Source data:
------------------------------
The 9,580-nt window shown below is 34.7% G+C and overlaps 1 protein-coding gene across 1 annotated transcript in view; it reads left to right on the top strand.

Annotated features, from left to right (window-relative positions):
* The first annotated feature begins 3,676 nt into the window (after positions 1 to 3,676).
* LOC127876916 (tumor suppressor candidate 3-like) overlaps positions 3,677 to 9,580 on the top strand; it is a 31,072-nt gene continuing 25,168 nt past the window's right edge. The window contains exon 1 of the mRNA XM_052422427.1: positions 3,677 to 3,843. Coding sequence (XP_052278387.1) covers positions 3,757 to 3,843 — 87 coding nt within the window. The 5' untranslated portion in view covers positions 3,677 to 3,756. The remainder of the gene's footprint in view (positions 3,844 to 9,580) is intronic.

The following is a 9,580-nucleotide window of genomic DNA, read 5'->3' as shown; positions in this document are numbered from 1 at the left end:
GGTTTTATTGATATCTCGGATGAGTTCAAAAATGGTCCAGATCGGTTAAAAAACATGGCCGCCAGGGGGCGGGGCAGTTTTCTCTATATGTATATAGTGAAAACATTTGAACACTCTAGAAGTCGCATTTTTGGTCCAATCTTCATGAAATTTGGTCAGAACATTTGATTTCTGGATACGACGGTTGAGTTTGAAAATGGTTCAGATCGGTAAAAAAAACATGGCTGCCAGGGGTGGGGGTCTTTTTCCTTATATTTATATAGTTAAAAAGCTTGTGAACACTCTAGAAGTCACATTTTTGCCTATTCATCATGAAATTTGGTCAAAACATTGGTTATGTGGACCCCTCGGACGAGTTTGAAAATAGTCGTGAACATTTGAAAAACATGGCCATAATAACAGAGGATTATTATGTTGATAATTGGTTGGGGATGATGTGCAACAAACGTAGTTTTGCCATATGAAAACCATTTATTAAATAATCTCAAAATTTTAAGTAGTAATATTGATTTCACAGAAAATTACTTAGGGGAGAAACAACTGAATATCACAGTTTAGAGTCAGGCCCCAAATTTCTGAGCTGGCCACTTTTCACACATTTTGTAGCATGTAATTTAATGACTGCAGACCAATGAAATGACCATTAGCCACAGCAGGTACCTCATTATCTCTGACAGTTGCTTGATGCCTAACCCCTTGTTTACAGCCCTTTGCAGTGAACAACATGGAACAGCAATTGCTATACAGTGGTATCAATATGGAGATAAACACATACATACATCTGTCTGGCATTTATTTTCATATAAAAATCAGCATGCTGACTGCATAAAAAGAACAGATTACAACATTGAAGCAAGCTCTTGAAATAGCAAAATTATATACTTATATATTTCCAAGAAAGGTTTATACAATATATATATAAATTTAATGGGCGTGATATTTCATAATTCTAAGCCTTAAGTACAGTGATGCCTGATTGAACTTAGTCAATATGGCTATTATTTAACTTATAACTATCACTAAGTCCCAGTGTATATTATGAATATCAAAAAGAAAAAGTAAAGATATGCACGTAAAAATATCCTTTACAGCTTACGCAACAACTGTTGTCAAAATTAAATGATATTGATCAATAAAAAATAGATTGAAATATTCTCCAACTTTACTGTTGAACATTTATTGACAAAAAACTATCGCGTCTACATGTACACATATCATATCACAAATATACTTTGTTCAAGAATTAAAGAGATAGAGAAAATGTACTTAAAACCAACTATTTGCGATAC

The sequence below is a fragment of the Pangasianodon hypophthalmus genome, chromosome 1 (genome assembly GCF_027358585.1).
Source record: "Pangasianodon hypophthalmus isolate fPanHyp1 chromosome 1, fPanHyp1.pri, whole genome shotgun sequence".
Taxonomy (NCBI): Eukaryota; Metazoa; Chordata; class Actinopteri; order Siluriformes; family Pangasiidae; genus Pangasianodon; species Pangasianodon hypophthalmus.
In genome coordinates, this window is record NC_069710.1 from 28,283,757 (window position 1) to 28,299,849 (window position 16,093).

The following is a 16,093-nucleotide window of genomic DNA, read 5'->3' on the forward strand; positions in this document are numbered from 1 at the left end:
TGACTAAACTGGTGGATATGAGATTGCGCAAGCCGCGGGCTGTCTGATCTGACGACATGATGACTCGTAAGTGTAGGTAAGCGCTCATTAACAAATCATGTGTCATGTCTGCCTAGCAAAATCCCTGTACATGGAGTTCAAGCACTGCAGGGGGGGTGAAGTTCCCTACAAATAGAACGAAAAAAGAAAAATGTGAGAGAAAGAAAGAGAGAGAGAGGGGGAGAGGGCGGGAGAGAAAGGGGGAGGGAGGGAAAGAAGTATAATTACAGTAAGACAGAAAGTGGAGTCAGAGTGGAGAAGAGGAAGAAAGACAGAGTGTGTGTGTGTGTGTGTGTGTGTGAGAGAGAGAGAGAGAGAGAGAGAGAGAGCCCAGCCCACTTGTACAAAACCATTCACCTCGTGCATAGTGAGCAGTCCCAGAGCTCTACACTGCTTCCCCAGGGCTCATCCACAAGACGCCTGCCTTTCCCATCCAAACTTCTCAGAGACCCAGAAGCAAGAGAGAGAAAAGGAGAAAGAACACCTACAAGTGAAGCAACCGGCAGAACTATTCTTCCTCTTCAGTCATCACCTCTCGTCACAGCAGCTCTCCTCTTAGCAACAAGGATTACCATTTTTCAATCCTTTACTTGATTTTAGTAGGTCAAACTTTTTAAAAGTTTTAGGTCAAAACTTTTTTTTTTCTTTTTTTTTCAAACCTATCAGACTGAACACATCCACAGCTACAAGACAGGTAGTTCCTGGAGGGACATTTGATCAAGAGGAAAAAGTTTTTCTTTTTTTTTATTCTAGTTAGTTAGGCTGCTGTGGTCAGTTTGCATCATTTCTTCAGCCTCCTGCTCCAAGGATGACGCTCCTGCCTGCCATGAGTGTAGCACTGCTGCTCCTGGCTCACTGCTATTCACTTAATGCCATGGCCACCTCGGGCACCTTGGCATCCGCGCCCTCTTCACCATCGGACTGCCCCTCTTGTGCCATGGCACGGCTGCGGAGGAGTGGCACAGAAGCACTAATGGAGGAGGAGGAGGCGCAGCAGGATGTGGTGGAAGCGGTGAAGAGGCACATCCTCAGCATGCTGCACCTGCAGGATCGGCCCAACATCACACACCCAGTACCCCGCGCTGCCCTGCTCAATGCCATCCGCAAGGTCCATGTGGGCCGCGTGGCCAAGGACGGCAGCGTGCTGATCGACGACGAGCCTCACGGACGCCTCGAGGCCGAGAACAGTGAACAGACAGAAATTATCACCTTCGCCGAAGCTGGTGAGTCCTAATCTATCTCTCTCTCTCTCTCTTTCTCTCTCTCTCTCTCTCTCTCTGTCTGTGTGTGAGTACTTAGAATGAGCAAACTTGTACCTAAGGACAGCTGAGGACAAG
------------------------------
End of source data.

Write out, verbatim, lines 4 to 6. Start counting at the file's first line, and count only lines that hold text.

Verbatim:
* LOC127876916 (tumor suppressor candidate 3-like) overlaps positions 3,677 to 9,580 on the top strand; it is a 31,072-nt gene continuing 25,168 nt past the window's right edge. The window contains exon 1 of the mRNA XM_052422427.1: positions 3,677 to 3,843. Coding sequence (XP_052278387.1) covers positions 3,757 to 3,843 — 87 coding nt within the window. The 5' untranslated portion in view covers positions 3,677 to 3,756. The remainder of the gene's footprint in view (positions 3,844 to 9,580) is intronic.

The following is a 9,580-nucleotide window of genomic DNA, read 5'->3' as shown; positions in this document are numbered from 1 at the left end:
GGTTTTATTGATATCTCGGATGAGTTCAAAAATGGTCCAGATCGGTTAAAAAACATGGCCGCCAGGGGGCGGGGCAGTTTTCTCTATATGTATATAGTGAAAACATTTGAACACTCTAGAAGTCGCATTTTTGGTCCAATCTTCATGAAATTTGGTCAGAACATTTGATTTCTGGATACGACGGTTGAGTTTGAAAATGGTTCAGATCGGTAAAAAAAACATGGCTGCCAGGGGTGGGGGTCTTTTTCCTTATATTTATATAGTTAAAAAGCTTGTGAACACTCTAGAAGTCACATTTTTGCCTATTCATCATGAAATTTGGTCAAAACATTGGTTATGTGGACCCCTCGGACGAGTTTGAAAATAGTCGTGAACATTTGAAAAACATGGCCATAATAACAGAGGATTATTATGTTGATAATTGGTTGGGGATGATGTGCAACAAACGTAGTTTTGCCATATGAAAACCATTTATTAAATAATCTCAAAATTTTAAGTAGTAATATTGATTTCACAGAAAATTACTTAGGGGAGAAACAACTGAATATCACAGTTTAGAGTCAGGCCCCAAATTTCTGAGCTGGCCACTTTTCACACATTTTGTAGCATGTAATTTAATGACTGCAGACCAATGAAATGACCATTAGCCACAGCAGGTACCTCATTATCTCTGACAGTTGCTTGATGCCTAACCCCTTGTTTACAGCCCTTTGCAGTGAACAACATGGAACAGCAATTGCTATACAGTGGTATCAATATGGAGATAAACACATACATACATCTGTCTGGCATTTATTTTCATATAAAAATCAGCATGCTGACTGCATAAAAAGAACAGATTACAACATTGAAGCAAGCTCTTGAAATAGCAAAATTATATACTTATATATTTCCAAGAAAGGTTTATACAATATATATATAAATTTAATGGGCGTGATATTTCATAATTCTAAGCCTTAAGTACAGTGATGCCTGATTGAACTTAGTCAATATGGCTATTATTTAACTTATAACTATCACTAAGTCCCAGTGTATATTATGAATATCAAAAAGAAAAAGTAAAGATATGCACGTAAAAATATCCTTTACAGCTTACGCAACAACTGTTGTCAAAATTAAATGATATTGATCAATAAAAAATAGATTGAAATATTCTCCAACTTTACTGTTGAACATTTATTGACAAAAAACTATCGCGTCTACATGTACACATATCATATCACAAATATACTTTGTTCAAGAATTAAAGAGATAGAGAAAATGTACTTAAAACCAACTATTTGCGATAC